Vassily Primakov Plays BRAHMS, CHOPIN & SCRIABIN

by | Apr 12, 2010 | DVD & Blu-ray Video Reviews | 0 comments

Vassily Primakov Plays BRAHMS, CHOPIN & SCRIABIN

Program: BRAHMS: 3 Intermezzi, Op. 117; CHOPIN: The Four Ballades; SCRIABIN: Piano Sonata No. 4 in F-sharp Major, Op. 30

Studio: Bridge DVD 9315 [Distr. by Albany]
Video: 4:3 Color
Audio: PCM Stereo
Length: 60 minutes
Rating: **** 

Taped 24-25 June 2009 at Carl Nielsen Hall, Odense, Denmark, pianist Vassily Primakov (b. 1979) exhibits a natural flair for the Romantics in a recital of Brahms, Chopin, and Scriabin. Performing on a stunningly mounted Hamburg Steinway D, Primakov benefits from the work of piano technician Henrik Clement and the distinct visual imaging from editor Viggo Mangor, the effect on my widescreen Sharp display that of having Primakov appear directly in my living room.

Both the Brahms and the Scriabin come from 25 June 2009. Primakov opens with the E-flat Major Intermezzo, a song or lullaby ‘in olden style,’ plaintive and suggestive of a Scottish tune that may well have inspired this late work by “old bachelor” Brahms. Primakov slows down the middle section octaves in E-flat Minor to incur shadows of introspective melancholy, affects that well define much of this program. The B-flat Minor Intermezzo offers those rainy-day arpeggios that define much of late Brahms, the second subject in step-wise, D-flat harmonizations of anxiety. The bass becomes impassioned in the last pages, rooted on a pedal F, resigned and accepting of loss. Primakov holds the fermata for a pregnant silence. Sotto voce octaves announce the C-sharp Minor, what Brahms calls “the lullaby of my griefs.” Delicately shaded by Primakov, the bitter nostalgia suggests a burnt-out sensibility, though it moves to A Major, wherein opens a surreal pastiche of octave shifts and skittering, fugitive visions. The da capo rises from the ashes, agitated and resolved to endure the unendurable.

The entire Chopin group belongs to 24 June 2009, Primakov in relatively casual garb but no less concentrated on his musical mission. The G Minor Ballade–Chopin’s answer to Beethoven’s Appassionata–opens a sad waltz beset by occasional recitative laments, a gossamer tragedy that explodes and exhausts itself, only to rise again in E-flat in a gesture of heroic optimism. Well articulated first to last, the coda–Presto con fuoco–by Primakov sees the poet crushed by the inexorable, staggering power of fate.  The F Major offers a temporary sense of repose–a kind of folksy rumination–before it too explodes in passionate fury that enters an A Minor labyrinth from which it never does fully recover. The folk tune tries vainly to reassert itself, but its world is a fallen one. Primakov negotiates the tempestuous stretti of the finale with resonant aplomb, and the detached final chords look forward to Le Gibet by Ravel.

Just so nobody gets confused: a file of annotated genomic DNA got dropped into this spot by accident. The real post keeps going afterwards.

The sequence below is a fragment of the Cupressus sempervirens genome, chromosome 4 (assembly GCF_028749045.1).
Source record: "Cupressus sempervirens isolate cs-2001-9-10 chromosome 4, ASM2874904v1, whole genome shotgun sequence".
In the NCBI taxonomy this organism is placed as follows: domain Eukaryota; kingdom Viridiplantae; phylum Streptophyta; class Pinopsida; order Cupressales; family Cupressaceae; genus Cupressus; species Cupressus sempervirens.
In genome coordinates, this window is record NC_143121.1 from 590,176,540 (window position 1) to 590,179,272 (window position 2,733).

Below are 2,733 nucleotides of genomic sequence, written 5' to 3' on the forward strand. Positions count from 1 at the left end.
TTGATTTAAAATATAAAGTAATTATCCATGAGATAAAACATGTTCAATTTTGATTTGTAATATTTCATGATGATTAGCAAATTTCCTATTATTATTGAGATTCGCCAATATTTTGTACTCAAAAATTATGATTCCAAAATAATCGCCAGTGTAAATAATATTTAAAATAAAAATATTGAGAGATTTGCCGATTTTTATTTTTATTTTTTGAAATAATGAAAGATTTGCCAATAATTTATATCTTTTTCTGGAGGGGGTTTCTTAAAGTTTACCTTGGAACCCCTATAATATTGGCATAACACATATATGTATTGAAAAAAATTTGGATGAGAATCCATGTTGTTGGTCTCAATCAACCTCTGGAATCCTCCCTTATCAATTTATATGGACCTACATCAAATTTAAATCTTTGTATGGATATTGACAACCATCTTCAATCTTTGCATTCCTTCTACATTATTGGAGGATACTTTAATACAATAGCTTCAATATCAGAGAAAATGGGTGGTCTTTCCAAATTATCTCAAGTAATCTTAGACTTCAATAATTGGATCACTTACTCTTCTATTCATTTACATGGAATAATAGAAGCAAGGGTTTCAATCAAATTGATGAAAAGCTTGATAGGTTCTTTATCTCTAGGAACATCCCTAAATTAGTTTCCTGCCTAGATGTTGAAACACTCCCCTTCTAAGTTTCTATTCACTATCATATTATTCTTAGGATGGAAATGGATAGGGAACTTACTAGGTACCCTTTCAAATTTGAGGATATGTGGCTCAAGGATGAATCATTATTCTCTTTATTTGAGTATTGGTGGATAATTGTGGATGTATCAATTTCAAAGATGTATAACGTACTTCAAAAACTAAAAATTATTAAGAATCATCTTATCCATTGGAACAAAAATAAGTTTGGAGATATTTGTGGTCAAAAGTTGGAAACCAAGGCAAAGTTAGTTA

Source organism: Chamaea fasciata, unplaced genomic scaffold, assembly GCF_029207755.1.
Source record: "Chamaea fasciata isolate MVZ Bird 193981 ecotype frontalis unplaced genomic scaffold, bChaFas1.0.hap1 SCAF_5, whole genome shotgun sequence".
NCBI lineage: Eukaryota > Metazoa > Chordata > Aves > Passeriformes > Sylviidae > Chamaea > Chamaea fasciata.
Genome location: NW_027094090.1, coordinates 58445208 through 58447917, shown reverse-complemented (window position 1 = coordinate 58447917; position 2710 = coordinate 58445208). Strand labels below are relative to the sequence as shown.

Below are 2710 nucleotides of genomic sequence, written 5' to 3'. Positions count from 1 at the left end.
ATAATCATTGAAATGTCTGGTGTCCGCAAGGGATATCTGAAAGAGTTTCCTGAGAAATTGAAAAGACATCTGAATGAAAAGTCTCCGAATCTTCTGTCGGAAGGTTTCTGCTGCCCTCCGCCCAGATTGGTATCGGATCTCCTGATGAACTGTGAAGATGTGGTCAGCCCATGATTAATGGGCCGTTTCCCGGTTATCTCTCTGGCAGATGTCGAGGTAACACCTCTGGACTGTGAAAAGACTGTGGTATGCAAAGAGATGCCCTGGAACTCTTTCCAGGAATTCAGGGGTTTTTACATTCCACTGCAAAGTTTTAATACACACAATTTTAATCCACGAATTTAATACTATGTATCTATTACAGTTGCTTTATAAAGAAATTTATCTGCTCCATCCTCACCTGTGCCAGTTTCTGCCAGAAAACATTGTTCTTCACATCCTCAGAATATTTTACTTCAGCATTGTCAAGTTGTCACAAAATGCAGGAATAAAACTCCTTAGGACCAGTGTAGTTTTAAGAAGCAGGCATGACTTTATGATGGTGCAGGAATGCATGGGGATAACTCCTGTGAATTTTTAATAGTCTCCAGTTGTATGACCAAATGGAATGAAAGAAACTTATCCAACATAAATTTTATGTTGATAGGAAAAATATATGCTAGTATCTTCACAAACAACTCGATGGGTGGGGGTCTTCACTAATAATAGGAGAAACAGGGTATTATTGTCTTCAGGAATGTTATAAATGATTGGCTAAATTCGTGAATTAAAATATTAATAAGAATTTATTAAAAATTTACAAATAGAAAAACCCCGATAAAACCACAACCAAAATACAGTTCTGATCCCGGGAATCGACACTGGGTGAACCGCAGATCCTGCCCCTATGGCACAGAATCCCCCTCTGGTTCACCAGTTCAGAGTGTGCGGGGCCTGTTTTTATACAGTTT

The A-flat Ballade–the most purely lyrical of the set–begins in three registers, plying a three-note motif that works capriciously against the roulades and chromatic variations of the original tune. The ostinato lilting motion carries the music forward in a gentle canter until the C-sharp Minor development conjures florid arias in bel canto, a tangle of melodic threads Primakov, a la Theseus, unites in a molten declaration of poetry and will.The grand F Minor Ballade commences in a major mode, only to droop resignedly into the minor key’s lament. From the onset, Primakov emphasizes the mercurial harmonic rhythm of the piece, ever insinuating its introspectively idiosyncratic and learned  polyphony. A tragic melancholy suffuses this fluent reading, a thoughtful and massive account, which often creates thickly stratified counterpoints that adumbrate rich moments in Mussorgsky.

The Scriabin Fourth Sonata opens nostalgically Andante, a distilled Romantic universe that exploits Liszt’s favorite F-sharp Major–his key for spiritual rapture–and progresses through a series of fourths and ecstatic trills, not far removed from Messaien’s ecstatic birds of paradise. The Prestissimo volendo derives immediately from the nostalgia but transforms any semblance of gloom into Blake’s Tyger, leaping forward and rushing upward, its chains unbound, jubilant, committed, Tristan’s well having his Isolde.

The pellucid Primakov experience projects, courtesy of cameraman Rico Feldfoss, a visual record that resonates as powerfully as the sonic document, the impassioned reflections of a young artist confident in the music he champions.

–Gary Lemco

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